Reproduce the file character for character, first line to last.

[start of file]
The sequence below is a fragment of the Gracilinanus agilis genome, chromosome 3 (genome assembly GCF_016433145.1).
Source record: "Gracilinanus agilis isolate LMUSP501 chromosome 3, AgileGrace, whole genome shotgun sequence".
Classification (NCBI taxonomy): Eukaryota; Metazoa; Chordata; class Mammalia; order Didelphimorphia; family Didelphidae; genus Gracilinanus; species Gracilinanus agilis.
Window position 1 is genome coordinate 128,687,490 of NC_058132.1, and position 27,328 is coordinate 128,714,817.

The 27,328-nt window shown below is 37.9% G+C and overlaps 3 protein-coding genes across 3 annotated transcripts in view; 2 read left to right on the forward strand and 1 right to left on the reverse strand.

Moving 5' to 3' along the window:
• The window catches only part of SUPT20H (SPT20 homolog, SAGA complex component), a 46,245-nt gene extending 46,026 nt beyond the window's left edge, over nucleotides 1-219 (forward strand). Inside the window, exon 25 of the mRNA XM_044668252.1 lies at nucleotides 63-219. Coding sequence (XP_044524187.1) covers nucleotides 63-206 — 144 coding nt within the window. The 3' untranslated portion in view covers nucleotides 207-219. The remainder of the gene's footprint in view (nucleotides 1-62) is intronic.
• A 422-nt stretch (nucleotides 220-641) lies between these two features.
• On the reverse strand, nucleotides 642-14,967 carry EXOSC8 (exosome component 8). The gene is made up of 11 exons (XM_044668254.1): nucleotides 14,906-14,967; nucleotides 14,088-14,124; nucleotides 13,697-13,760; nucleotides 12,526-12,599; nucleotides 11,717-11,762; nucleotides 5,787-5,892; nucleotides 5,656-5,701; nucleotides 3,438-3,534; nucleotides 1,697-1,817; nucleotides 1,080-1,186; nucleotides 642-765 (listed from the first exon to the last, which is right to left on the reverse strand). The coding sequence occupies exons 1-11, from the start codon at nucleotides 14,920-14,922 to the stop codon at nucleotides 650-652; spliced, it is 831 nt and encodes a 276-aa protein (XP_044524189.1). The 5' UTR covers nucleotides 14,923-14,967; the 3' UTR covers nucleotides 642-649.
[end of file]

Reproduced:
The sequence below is a fragment of the Gracilinanus agilis genome, chromosome 3 (genome assembly GCF_016433145.1).
Source record: "Gracilinanus agilis isolate LMUSP501 chromosome 3, AgileGrace, whole genome shotgun sequence".
Classification (NCBI taxonomy): Eukaryota; Metazoa; Chordata; class Mammalia; order Didelphimorphia; family Didelphidae; genus Gracilinanus; species Gracilinanus agilis.
Window position 1 is genome coordinate 128,687,490 of NC_058132.1, and position 27,328 is coordinate 128,714,817.

The 27,328-nt window shown below is 37.9% G+C and overlaps 3 protein-coding genes across 3 annotated transcripts in view; 2 read left to right on the forward strand and 1 right to left on the reverse strand.

Moving 5' to 3' along the window:
• The window catches only part of SUPT20H (SPT20 homolog, SAGA complex component), a 46,245-nt gene extending 46,026 nt beyond the window's left edge, over nucleotides 1-219 (forward strand). Inside the window, exon 25 of the mRNA XM_044668252.1 lies at nucleotides 63-219. Coding sequence (XP_044524187.1) covers nucleotides 63-206 — 144 coding nt within the window. The 3' untranslated portion in view covers nucleotides 207-219. The remainder of the gene's footprint in view (nucleotides 1-62) is intronic.
• A 422-nt stretch (nucleotides 220-641) lies between these two features.
• On the reverse strand, nucleotides 642-14,967 carry EXOSC8 (exosome component 8). The gene is made up of 11 exons (XM_044668254.1): nucleotides 14,906-14,967; nucleotides 14,088-14,124; nucleotides 13,697-13,760; nucleotides 12,526-12,599; nucleotides 11,717-11,762; nucleotides 5,787-5,892; nucleotides 5,656-5,701; nucleotides 3,438-3,534; nucleotides 1,697-1,817; nucleotides 1,080-1,186; nucleotides 642-765 (listed from the first exon to the last, which is right to left on the reverse strand). The coding sequence occupies exons 1-11, from the start codon at nucleotides 14,920-14,922 to the stop codon at nucleotides 650-652; spliced, it is 831 nt and encodes a 276-aa protein (XP_044524189.1). The 5' UTR covers nucleotides 14,923-14,967; the 3' UTR covers nucleotides 642-649.